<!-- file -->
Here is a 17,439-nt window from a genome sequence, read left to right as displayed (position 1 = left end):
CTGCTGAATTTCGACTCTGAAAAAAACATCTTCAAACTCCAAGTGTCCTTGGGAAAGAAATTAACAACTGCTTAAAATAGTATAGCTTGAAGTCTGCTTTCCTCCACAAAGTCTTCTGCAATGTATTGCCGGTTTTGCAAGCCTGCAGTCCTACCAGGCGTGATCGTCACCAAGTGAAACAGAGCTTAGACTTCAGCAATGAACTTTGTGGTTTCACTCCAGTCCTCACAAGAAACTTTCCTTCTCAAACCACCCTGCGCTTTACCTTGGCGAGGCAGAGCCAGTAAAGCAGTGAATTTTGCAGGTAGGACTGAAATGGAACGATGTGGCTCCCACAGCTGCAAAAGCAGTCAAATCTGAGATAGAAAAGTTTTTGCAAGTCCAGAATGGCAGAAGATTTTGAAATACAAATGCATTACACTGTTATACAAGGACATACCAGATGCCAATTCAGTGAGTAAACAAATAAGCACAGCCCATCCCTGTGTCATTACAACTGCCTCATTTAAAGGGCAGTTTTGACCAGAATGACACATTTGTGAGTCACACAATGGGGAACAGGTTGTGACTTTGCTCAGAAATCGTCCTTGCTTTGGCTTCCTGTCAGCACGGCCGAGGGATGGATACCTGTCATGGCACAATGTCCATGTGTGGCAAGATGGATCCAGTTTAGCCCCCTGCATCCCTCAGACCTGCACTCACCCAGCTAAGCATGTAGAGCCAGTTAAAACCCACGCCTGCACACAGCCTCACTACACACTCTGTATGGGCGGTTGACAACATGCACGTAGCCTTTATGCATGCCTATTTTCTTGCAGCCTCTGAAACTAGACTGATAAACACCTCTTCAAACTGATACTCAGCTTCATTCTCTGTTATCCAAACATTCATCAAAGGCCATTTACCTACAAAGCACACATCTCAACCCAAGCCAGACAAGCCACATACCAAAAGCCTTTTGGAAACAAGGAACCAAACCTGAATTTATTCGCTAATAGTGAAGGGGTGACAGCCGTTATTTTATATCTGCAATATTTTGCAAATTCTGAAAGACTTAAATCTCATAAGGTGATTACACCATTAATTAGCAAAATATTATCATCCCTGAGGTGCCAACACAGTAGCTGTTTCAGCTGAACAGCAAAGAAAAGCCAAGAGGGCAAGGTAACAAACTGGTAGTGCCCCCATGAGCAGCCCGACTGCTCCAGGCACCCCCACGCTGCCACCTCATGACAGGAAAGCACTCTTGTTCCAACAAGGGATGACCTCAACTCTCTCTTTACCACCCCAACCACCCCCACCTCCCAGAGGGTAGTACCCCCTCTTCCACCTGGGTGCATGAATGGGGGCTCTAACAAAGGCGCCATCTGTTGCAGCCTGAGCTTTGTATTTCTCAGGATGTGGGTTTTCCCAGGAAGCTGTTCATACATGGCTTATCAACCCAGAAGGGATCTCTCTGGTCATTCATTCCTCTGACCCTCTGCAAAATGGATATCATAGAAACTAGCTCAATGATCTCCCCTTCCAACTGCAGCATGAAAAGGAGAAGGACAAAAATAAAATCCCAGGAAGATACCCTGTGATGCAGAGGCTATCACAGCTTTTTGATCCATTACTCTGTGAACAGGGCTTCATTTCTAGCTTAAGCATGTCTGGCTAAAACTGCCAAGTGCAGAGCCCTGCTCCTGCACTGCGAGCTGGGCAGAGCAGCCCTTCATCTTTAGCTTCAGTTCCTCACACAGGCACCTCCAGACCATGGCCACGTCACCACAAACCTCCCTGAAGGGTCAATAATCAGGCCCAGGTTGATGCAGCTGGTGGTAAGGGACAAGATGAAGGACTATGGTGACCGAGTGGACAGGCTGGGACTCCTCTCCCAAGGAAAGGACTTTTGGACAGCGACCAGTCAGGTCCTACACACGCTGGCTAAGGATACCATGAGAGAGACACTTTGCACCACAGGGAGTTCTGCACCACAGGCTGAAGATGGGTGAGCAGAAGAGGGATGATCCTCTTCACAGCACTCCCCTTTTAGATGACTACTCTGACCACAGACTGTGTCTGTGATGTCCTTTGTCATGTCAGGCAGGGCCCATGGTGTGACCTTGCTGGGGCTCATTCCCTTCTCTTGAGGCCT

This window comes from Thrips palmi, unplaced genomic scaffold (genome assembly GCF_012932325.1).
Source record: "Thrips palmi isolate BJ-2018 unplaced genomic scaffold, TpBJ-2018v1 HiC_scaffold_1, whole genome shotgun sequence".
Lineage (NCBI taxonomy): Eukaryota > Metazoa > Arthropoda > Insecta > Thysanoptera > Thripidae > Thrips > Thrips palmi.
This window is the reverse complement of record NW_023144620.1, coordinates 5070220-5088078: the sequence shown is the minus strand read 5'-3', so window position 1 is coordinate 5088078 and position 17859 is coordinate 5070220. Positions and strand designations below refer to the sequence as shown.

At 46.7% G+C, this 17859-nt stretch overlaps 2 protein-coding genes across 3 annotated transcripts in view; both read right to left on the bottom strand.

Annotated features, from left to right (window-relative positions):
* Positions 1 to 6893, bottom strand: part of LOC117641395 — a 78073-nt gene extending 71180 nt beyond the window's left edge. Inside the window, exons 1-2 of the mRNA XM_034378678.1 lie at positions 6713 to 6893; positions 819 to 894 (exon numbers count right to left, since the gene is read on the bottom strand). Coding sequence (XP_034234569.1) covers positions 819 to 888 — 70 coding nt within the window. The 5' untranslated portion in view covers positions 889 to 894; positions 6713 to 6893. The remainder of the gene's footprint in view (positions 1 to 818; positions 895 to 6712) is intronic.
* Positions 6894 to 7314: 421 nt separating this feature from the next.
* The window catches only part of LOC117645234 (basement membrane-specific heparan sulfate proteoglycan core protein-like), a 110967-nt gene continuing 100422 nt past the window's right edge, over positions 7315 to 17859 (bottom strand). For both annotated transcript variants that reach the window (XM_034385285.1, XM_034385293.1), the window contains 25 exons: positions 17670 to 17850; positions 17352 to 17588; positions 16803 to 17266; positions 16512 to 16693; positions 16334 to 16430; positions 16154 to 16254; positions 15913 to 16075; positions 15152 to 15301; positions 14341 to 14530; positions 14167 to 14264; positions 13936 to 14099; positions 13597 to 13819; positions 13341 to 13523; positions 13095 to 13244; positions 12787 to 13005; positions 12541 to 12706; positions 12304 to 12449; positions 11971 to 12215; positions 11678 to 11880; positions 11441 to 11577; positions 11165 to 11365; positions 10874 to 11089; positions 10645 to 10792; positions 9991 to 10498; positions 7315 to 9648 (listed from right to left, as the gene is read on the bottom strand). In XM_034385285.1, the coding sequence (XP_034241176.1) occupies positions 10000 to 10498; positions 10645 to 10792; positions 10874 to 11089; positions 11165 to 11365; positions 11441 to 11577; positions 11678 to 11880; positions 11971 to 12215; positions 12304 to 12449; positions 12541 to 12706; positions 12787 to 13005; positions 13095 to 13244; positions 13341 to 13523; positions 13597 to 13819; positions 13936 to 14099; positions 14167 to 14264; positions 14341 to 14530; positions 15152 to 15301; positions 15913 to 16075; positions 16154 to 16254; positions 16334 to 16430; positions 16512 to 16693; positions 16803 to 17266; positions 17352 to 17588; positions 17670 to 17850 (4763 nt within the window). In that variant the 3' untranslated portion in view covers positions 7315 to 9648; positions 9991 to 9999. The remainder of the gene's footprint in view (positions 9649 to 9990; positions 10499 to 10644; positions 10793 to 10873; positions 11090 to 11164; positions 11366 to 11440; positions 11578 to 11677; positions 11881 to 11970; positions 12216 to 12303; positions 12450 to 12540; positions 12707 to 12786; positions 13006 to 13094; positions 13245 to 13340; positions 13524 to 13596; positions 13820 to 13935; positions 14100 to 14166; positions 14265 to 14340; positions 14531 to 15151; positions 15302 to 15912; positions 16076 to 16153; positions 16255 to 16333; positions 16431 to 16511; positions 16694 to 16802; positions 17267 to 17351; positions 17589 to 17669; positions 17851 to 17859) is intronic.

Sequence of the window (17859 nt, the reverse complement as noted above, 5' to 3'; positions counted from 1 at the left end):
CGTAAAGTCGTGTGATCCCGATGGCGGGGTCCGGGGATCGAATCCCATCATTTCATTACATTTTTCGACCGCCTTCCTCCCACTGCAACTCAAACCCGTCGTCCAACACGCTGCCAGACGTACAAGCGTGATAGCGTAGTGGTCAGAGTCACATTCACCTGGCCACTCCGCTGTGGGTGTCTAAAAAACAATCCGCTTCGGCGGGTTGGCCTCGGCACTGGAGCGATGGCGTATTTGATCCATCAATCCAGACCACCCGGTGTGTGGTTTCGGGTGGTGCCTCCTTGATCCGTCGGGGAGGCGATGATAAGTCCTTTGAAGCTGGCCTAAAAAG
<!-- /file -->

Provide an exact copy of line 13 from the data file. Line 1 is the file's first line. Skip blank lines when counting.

CGTAAAGTCGTGTGATCCCGATGGCGGGGTCCGGGGATCGAATCCCATCATTTCATTACATTTTTCGACCGCCTTCCTCCCACTGCAACTCAAACCCGTCGTCCAACACGCTGCCAGACGTACAAGCGTGATAGCGTAGTGGTCAGAGTCACATTCACCTGGCCACTCCGCTGTGGGTGTCTAAAAAACAATCCGCTTCGGCGGGTTGGCCTCGGCACTGGAGCGATGGCGTATTTGATCCATCAATCCAGACCACCCGGTGTGTGGTTTCGGGTGGTGCCTCCTTGATCCGTCGGGGAGGCGATGATAAGTCCTTTGAAGCTGGCCTAAAAAG